When the state announced in September that only 21 finalists qualified for a lottery for the 75 pot shops, the hundreds of other applicants cried foul. Many said they never received required notices to correct problems with their applications, and that identical submissions were scored differently.
In response, Pritzker said the state would send out new deficiency notices, and applicants could correct the problems and get re-scored. That process is ongoing. In the meantime, lawsuits have been filed by those who qualified for a lottery to award the licenses and those who didn’t, with both sides demanding they be given a shot at opening for business.
Despite the problems, Pritzker’s senior cannabis adviser, former state Sen. Toi Hutchinson, said she was proud of how the law that legalized pot in Illinois included unprecedented provisions for social equity, saying it would take time to take effect. She noted that a group of stakeholders are holding meetings to consider ways to improve the rollout of the program.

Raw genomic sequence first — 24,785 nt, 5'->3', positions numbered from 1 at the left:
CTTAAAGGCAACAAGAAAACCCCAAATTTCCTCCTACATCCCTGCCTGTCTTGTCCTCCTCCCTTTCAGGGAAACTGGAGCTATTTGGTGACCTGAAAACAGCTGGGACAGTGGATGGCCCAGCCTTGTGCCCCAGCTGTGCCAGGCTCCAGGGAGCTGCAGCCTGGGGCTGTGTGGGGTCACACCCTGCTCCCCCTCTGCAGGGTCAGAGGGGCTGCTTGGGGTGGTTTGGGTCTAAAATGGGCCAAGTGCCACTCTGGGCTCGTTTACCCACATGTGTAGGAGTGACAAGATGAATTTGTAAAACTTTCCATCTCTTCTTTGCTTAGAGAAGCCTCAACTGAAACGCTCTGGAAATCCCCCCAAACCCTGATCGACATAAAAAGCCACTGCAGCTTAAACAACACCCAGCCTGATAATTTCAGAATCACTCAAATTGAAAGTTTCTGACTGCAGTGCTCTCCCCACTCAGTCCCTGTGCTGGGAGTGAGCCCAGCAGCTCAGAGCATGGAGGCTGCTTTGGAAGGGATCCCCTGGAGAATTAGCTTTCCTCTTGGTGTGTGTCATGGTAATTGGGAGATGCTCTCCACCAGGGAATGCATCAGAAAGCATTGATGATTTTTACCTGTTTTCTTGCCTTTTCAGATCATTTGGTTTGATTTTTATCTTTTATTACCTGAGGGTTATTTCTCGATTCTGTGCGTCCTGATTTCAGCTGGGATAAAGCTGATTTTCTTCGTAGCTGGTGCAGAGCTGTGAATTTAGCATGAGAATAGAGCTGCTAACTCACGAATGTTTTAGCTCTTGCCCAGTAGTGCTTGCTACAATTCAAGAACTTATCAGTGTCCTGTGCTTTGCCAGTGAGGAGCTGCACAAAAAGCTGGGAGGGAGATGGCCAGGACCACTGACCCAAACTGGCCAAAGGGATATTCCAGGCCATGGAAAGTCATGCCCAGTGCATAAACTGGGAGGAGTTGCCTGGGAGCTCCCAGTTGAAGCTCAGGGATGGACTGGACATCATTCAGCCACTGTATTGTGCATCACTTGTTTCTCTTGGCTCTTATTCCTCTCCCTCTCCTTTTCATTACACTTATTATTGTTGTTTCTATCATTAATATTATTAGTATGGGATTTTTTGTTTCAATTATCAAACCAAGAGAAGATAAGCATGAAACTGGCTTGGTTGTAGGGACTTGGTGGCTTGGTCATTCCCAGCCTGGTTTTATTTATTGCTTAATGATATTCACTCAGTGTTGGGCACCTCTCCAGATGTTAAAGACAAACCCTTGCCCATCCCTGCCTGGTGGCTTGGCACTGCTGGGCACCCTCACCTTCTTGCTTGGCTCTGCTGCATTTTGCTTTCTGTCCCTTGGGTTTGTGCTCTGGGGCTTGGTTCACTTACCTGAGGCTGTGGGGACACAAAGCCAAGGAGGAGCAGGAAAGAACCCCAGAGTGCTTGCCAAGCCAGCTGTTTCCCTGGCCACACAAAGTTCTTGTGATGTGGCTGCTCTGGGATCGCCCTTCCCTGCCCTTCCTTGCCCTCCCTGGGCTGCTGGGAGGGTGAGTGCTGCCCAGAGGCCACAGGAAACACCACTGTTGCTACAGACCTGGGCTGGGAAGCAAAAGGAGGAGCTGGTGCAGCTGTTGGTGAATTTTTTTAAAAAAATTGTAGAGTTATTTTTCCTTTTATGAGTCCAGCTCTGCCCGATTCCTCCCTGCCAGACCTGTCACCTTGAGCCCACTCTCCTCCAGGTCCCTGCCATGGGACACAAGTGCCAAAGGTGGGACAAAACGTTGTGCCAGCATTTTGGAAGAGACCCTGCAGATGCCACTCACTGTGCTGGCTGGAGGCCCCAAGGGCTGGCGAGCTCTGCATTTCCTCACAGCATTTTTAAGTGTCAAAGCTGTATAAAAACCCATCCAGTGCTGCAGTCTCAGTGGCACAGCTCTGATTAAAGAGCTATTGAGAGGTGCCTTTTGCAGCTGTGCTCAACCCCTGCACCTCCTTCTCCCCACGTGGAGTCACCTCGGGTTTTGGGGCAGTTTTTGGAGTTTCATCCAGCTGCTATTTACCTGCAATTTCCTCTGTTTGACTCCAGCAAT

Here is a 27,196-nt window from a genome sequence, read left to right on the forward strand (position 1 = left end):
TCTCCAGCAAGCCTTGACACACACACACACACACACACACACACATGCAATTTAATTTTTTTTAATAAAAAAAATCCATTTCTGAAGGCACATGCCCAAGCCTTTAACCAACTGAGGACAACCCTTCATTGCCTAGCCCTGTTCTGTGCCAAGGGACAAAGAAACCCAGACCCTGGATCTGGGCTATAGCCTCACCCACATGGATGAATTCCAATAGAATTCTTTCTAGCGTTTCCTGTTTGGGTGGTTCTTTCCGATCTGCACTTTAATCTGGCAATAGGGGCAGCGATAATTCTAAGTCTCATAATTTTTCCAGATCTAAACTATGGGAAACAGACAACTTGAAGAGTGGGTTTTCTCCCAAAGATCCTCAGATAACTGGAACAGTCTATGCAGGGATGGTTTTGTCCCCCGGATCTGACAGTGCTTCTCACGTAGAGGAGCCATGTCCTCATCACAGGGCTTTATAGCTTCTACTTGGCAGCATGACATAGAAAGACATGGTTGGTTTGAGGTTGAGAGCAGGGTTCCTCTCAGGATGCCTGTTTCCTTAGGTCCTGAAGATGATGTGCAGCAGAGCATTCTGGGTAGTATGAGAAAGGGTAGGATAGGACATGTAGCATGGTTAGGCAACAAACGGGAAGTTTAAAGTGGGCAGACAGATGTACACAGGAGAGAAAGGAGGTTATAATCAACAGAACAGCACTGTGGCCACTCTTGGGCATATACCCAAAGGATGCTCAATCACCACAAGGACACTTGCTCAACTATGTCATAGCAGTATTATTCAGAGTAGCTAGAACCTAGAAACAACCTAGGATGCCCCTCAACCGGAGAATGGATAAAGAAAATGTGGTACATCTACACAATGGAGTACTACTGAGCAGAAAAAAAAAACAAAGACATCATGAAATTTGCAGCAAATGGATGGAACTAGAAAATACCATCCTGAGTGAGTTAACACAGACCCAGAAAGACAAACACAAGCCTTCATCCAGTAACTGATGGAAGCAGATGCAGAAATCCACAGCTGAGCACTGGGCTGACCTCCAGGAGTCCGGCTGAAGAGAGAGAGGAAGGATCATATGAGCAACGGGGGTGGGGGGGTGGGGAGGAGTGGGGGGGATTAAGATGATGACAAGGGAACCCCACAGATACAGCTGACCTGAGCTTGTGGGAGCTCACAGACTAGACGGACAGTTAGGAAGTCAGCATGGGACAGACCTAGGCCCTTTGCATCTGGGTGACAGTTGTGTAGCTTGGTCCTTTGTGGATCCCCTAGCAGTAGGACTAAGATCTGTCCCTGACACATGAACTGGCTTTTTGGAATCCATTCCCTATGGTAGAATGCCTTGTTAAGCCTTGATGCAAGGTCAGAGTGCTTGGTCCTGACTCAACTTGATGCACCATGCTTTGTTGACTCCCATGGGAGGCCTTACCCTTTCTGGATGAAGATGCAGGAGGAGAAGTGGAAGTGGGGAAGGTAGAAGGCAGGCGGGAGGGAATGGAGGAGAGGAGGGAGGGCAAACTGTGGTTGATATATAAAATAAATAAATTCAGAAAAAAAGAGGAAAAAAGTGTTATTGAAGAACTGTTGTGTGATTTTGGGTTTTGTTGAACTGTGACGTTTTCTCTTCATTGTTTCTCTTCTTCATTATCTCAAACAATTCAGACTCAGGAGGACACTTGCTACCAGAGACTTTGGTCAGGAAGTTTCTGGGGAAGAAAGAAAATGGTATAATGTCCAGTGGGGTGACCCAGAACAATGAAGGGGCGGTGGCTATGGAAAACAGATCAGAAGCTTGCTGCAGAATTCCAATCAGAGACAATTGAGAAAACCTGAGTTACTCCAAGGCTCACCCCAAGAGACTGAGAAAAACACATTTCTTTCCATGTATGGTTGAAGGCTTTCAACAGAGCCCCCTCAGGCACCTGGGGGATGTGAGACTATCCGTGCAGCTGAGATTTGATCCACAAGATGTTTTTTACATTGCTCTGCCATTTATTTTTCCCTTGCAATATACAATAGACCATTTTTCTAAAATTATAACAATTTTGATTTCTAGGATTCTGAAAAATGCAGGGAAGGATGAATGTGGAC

As one example of unanticipated issue that could be addressed, Hutchinson cited the fact that only applicants with perfect scores, which required majority-veteran ownership and meeting social equity benchmarks, qualified for licenses.
“We want to make sure that we can restore some trust and faith in the process,” she said. “We want it to be as fair as possible.”